The subject matter of each mid-term test may include anything studied in class up to the last lecture before the test. It may also involve subjects studied before the previous test, so don't flush your memories after the test is over. And the final exam will cover everything studied in class, from the first lecture to the last.

Only two best mid-term scores will count towards your grade. This allows one missed or botched test (because of illness or emergency) without damage to the grade. But if you miss (or foul up) two or all three tests, your grade will suffer.

If you cannot come to class on a test day, let me know in advance so I can give you an appropriate remedy. If you miss the test without my prior permission, I will consider remedies only in cases of documented illness or emergency.


The grades are based on homeworks, mid-term tests, and the final exam with the following weights:

Class attendance increases your score in a non-linear fashion, so it helps the poor students more than the better students. For example, a perfect attendance will add 10 points to a 50-point score but only 2 points to a 90-point score.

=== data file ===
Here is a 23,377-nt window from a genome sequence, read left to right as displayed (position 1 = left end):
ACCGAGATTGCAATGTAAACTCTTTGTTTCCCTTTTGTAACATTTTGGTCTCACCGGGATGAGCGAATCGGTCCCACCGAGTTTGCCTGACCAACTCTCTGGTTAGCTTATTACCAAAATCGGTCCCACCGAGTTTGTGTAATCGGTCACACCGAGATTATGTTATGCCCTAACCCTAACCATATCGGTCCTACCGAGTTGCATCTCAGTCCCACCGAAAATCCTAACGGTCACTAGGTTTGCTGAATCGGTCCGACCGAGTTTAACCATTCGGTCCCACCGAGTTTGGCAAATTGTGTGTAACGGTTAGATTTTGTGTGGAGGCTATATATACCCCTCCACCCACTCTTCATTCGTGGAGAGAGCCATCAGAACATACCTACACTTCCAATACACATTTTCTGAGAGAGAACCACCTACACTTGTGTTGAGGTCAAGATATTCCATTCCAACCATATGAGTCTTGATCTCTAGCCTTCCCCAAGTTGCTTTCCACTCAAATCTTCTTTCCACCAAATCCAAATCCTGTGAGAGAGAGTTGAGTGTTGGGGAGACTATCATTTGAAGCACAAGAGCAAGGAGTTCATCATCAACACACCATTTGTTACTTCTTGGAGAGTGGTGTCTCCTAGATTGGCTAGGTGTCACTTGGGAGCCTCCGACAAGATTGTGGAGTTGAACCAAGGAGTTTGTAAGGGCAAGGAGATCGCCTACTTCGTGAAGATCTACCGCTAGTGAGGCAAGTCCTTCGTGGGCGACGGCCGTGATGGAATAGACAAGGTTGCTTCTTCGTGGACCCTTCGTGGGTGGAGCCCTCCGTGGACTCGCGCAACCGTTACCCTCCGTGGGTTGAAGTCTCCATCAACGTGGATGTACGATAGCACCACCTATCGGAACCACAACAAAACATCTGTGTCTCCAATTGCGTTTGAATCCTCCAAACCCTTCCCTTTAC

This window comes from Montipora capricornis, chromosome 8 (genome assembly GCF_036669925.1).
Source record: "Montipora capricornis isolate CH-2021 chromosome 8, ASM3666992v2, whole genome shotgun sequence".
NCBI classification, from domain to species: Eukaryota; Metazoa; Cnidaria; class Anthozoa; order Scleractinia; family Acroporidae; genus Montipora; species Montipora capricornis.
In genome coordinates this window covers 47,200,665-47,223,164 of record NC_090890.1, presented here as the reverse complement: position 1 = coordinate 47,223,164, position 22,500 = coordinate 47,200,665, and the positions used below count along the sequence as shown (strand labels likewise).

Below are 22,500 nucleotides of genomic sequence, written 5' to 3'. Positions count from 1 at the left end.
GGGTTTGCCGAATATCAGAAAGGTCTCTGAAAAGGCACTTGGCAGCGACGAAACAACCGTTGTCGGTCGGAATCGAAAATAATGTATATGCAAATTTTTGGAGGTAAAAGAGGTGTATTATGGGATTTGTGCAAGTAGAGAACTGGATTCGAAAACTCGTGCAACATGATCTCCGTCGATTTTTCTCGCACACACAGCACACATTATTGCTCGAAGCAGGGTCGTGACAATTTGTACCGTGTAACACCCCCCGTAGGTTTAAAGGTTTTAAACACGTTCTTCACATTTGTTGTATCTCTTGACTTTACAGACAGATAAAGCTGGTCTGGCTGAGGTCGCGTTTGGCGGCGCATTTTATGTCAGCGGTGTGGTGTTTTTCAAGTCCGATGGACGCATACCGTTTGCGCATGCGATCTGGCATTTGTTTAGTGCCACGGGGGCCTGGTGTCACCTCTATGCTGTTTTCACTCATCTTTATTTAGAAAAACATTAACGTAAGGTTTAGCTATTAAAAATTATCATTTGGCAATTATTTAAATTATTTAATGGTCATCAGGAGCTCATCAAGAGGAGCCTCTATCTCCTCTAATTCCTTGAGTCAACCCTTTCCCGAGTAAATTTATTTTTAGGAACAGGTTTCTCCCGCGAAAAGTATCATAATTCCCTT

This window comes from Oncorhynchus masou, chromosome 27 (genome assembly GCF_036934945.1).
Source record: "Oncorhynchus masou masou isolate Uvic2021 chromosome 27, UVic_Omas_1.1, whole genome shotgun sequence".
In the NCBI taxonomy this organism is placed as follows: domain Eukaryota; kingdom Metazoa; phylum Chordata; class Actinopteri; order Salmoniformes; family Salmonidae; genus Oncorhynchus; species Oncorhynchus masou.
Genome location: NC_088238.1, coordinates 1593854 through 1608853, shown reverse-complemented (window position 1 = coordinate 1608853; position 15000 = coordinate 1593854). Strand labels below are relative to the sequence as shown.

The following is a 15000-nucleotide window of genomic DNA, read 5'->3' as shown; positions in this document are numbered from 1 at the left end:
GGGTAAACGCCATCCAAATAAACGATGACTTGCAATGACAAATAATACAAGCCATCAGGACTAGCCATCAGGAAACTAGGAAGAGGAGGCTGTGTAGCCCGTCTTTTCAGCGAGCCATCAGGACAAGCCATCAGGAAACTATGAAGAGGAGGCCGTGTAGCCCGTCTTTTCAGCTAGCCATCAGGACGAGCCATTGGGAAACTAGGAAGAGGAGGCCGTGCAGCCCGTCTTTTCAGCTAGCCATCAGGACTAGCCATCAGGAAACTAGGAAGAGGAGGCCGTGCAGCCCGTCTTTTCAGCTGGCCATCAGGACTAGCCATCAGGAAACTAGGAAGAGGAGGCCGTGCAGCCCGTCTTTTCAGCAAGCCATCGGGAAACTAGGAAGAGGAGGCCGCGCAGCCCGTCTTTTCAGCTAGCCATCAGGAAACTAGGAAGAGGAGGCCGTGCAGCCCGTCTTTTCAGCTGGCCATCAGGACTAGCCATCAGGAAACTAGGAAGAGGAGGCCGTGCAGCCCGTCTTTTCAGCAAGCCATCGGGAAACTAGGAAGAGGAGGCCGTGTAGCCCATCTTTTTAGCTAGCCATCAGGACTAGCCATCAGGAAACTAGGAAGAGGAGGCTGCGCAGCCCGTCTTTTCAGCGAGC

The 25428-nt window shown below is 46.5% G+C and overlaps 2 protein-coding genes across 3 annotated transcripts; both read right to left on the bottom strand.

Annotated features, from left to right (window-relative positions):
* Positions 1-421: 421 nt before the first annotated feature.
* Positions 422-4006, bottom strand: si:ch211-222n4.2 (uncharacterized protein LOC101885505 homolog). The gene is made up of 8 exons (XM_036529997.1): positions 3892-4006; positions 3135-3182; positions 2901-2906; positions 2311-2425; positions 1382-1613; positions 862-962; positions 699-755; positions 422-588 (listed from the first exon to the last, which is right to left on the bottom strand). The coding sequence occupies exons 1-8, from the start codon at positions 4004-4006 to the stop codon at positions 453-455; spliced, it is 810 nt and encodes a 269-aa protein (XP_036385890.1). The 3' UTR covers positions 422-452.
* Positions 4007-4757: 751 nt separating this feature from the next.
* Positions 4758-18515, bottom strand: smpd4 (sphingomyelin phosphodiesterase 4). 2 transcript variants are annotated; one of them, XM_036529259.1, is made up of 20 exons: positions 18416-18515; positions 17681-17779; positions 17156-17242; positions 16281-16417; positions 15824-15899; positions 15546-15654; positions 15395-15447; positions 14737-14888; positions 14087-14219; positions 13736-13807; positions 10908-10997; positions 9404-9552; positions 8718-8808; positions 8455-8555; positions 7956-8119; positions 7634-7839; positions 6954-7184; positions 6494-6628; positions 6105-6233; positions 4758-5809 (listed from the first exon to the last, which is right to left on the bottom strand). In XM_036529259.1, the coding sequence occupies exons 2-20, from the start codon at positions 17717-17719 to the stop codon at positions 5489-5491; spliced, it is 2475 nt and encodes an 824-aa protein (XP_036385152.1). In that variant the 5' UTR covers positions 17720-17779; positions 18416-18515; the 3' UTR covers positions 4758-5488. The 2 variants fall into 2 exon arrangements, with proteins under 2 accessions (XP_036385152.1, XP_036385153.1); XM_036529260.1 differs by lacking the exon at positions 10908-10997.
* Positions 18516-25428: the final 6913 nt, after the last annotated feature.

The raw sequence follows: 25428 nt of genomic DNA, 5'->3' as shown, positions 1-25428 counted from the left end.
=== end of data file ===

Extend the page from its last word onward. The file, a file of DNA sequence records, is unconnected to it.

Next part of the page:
Here are the specific formulae I shall use to calculate the grades:

  1. The input data for each student are the raw homework scores r_hw_1,…,r_hw_12, the raw mid-term scores r_mt_1, r_mt_2, and r_mt_3, the raw final exam score r_fin, the attendence count att_count, and the count of excused absenses excused.
  2. The raw scores are converted into percentage scores as
           hw_1 = r_hw_1*100/normalization(r_hw_1);
    and likewise for hw_2,…,hw_12, mt_1, mt_2, mt_3, and fin.
  3. The averages and the combined score are calculated according to
  4. The attendance fraction allows for 3 un-excused absences. Assuming nn=30 to 33 recorded signup sheets,
  5. The combined score is adjusted according to attendance as

The letter grades are based on the adjusted scores adj_score according to following brackets:
A  100 to 11516
A−90 to 10017
B+87 to 90 4
B  84 to 87 3
B−78 to 84 4
C+70 to 78 2
C  60 to 70 1
There were no D or F grades in this class.

These brackets were set after the final exam.

Last Update: December 19, 2014.
Vadim Kaplunovsky